“What will happen over the next five years is not that e-commerce per se takes off, but that aspiration takes off because of the digital democracy and physical infrastructure catching up to be able to deliver the service or product to the remotest parts of the country.”

Indeed, India is going through what has been described as an “eye-wateringly huge” transport infrastructure upgrade, and this is set to be a game changer in market development.

Five years ago, Jayaraman said it was impossible to find end-to-end cold chain logistics solutions, but such services were now becoming available, albeit not yet on a pan-India scale.

Another key shift he noted was the improvement in the speed of delivery by road and rail. “The integrated logistics programme India has launched – Gati Shakti – is improving intermodal logistics efficiency and the expressway programmes are truly increasing the velocity of movements. Average speeds have increased by at least 5-10km per hour from 50km previously, and we anticipate they’ll increase to 70-80km per hour in future.

“This will help us move sensitive goods to deeper parts of the country. For example, it used to take more than 24 hours to move produce from Mumbai to Nagpur, but now it’s possible to do it in half a day.”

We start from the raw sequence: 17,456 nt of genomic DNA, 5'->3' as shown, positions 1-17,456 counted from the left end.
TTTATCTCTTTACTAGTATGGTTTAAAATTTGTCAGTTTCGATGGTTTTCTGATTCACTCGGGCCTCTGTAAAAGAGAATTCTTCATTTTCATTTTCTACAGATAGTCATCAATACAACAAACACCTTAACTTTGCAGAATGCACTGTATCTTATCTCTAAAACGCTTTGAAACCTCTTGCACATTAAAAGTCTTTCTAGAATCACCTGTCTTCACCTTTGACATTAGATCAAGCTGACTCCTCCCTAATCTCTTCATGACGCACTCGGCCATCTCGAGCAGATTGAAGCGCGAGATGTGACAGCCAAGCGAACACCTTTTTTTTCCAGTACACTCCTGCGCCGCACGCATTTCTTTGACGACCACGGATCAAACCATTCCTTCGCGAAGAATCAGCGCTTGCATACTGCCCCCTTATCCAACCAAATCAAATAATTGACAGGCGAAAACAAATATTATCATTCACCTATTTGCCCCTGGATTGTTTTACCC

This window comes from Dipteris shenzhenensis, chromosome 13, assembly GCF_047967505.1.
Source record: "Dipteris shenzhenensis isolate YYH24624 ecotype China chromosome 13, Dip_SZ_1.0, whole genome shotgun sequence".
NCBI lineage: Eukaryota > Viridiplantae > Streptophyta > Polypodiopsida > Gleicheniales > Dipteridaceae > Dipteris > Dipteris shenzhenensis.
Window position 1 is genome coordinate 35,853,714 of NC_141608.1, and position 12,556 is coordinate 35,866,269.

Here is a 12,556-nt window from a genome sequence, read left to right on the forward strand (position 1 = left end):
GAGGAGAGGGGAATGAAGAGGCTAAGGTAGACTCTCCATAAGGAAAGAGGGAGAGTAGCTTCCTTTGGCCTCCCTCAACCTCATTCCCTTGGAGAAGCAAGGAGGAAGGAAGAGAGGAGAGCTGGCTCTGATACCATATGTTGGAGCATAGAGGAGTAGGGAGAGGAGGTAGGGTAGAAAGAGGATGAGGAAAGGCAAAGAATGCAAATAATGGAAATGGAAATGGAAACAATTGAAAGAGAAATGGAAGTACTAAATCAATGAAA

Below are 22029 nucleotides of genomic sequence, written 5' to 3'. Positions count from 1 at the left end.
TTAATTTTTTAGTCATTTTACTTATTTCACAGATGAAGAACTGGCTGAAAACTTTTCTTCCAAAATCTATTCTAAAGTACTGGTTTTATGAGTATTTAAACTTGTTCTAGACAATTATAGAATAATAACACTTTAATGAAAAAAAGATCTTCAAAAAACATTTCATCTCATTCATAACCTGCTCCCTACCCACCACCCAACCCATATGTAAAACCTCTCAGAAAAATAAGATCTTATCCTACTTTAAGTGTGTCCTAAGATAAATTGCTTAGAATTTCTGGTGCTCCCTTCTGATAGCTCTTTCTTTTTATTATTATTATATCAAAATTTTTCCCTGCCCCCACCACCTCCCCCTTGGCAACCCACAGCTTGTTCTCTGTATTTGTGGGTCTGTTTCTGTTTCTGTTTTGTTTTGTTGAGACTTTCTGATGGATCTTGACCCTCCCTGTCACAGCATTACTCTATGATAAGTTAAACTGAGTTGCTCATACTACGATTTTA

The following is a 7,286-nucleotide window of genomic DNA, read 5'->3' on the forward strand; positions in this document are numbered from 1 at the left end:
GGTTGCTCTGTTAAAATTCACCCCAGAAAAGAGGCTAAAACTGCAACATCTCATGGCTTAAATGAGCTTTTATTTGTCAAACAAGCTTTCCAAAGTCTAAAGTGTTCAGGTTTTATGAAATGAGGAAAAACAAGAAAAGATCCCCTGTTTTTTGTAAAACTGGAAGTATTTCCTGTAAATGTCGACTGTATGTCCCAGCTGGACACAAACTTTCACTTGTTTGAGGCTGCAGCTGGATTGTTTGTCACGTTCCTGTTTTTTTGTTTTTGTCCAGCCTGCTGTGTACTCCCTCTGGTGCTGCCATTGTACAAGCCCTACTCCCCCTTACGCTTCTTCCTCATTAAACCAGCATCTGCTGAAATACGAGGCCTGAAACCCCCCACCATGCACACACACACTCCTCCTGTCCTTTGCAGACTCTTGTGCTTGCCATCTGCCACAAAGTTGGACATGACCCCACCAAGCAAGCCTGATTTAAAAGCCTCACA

Expert interviews

Fresh Produce India 2023 continued online on 4-5 May with exclusive feature interviews released on the website each day.

On Day Two (4 May), Tarun Arora of IG International discussed the leading Indian fresh fruit importer’s foray into domestic production projects as well as its moves into related sectors, from precision agriculture to packaging.

Westfalia Fruit’s Alk Brand and Zac Bard talked avocados, examining India as the next frontier for the increasingly popular fruit.

On Day Three (5 May), Fresh Produce India charted the next steps for India’s table grape industry with a session on the introduction of proprietary varieties featuring Azhar Tambuwala of Sahyadri Farms.

Citrus Australia’s David Daniels also discussed the Southern Hemisphere exporter’s efforts to develop market for premium citrus in India.

Watch all the videos from Fresh Produce India at the website